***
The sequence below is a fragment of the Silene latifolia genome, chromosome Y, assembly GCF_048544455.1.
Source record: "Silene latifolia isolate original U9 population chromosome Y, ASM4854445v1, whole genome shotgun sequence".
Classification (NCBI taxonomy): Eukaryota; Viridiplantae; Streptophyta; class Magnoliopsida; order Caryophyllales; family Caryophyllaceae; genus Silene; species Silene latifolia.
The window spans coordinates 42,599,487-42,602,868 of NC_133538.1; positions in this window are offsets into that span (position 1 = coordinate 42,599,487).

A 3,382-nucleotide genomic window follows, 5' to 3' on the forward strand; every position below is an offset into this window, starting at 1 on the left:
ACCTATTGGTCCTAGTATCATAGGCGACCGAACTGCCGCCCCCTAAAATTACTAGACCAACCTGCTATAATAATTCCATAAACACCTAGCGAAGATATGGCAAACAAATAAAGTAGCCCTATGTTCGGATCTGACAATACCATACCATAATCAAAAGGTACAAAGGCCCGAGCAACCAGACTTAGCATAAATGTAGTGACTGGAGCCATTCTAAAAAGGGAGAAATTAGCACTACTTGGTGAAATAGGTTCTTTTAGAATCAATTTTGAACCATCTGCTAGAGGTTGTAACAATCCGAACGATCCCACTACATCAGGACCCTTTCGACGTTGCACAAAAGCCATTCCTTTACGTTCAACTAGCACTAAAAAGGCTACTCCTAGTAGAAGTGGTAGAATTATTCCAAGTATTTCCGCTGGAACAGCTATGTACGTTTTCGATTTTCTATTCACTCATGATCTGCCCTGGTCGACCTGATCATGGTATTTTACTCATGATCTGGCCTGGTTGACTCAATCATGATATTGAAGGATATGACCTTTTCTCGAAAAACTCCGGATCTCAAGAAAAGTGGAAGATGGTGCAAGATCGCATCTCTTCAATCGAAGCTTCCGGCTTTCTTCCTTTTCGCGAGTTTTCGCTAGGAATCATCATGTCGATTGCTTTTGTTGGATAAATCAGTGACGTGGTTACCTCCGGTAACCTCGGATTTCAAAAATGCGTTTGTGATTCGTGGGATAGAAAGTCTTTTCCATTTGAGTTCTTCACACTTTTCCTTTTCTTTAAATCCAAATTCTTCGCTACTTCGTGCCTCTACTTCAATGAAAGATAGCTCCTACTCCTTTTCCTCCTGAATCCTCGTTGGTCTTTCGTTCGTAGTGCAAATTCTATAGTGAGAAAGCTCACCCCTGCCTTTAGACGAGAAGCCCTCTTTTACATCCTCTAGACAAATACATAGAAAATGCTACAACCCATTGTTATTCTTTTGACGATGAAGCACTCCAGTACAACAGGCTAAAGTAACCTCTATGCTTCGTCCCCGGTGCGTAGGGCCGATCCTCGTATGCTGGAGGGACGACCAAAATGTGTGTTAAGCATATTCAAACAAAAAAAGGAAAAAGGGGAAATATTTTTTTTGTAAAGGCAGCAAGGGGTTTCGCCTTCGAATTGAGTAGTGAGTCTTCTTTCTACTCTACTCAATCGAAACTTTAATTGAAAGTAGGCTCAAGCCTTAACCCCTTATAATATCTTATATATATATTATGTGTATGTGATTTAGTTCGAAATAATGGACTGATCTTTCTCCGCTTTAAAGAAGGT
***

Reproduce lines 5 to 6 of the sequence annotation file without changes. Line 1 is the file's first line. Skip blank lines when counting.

A 3,382-nucleotide genomic window follows, 5' to 3' on the forward strand; every position below is an offset into this window, starting at 1 on the left:
ACCTATTGGTCCTAGTATCATAGGCGACCGAACTGCCGCCCCCTAAAATTACTAGACCAACCTGCTATAATAATTCCATAAACACCTAGCGAAGATATGGCAAACAAATAAAGTAGCCCTATGTTCGGATCTGACAATACCATACCATAATCAAAAGGTACAAAGGCCCGAGCAACCAGACTTAGCATAAATGTAGTGACTGGAGCCATTCTAAAAAGGGAGAAATTAGCACTACTTGGTGAAATAGGTTCTTTTAGAATCAATTTTGAACCATCTGCTAGAGGTTGTAACAATCCGAACGATCCCACTACATCAGGACCCTTTCGACGTTGCACAAAAGCCATTCCTTTACGTTCAACTAGCACTAAAAAGGCTACTCCTAGTAGAAGTGGTAGAATTATTCCAAGTATTTCCGCTGGAACAGCTATGTACGTTTTCGATTTTCTATTCACTCATGATCTGCCCTGGTCGACCTGATCATGGTATTTTACTCATGATCTGGCCTGGTTGACTCAATCATGATATTGAAGGATATGACCTTTTCTCGAAAAACTCCGGATCTCAAGAAAAGTGGAAGATGGTGCAAGATCGCATCTCTTCAATCGAAGCTTCCGGCTTTCTTCCTTTTCGCGAGTTTTCGCTAGGAATCATCATGTCGATTGCTTTTGTTGGATAAATCAGTGACGTGGTTACCTCCGGTAACCTCGGATTTCAAAAATGCGTTTGTGATTCGTGGGATAGAAAGTCTTTTCCATTTGAGTTCTTCACACTTTTCCTTTTCTTTAAATCCAAATTCTTCGCTACTTCGTGCCTCTACTTCAATGAAAGATAGCTCCTACTCCTTTTCCTCCTGAATCCTCGTTGGTCTTTCGTTCGTAGTGCAAATTCTATAGTGAGAAAGCTCACCCCTGCCTTTAGACGAGAAGCCCTCTTTTACATCCTCTAGACAAATACATAGAAAATGCTACAACCCATTGTTATTCTTTTGACGATGAAGCACTCCAGTACAACAGGCTAAAGTAACCTCTATGCTTCGTCCCCGGTGCGTAGGGCCGATCCTCGTATGCTGGAGGGACGACCAAAATGTGTGTTAAGCATATTCAAACAAAAAAAGGAAAAAGGGGAAATATTTTTTTTGTAAAGGCAGCAAGGGGTTTCGCCTTCGAATTGAGTAGTGAGTCTTCTTTCTACTCTACTCAATCGAAACTTTAATTGAAAGTAGGCTCAAGCCTTAACCCCTTATAATATCTTATATATATATTATGTGTATGTGATTTAGTTCGAAATAATGGACTGATCTTTCTCCGCTTTAAAGAAGGT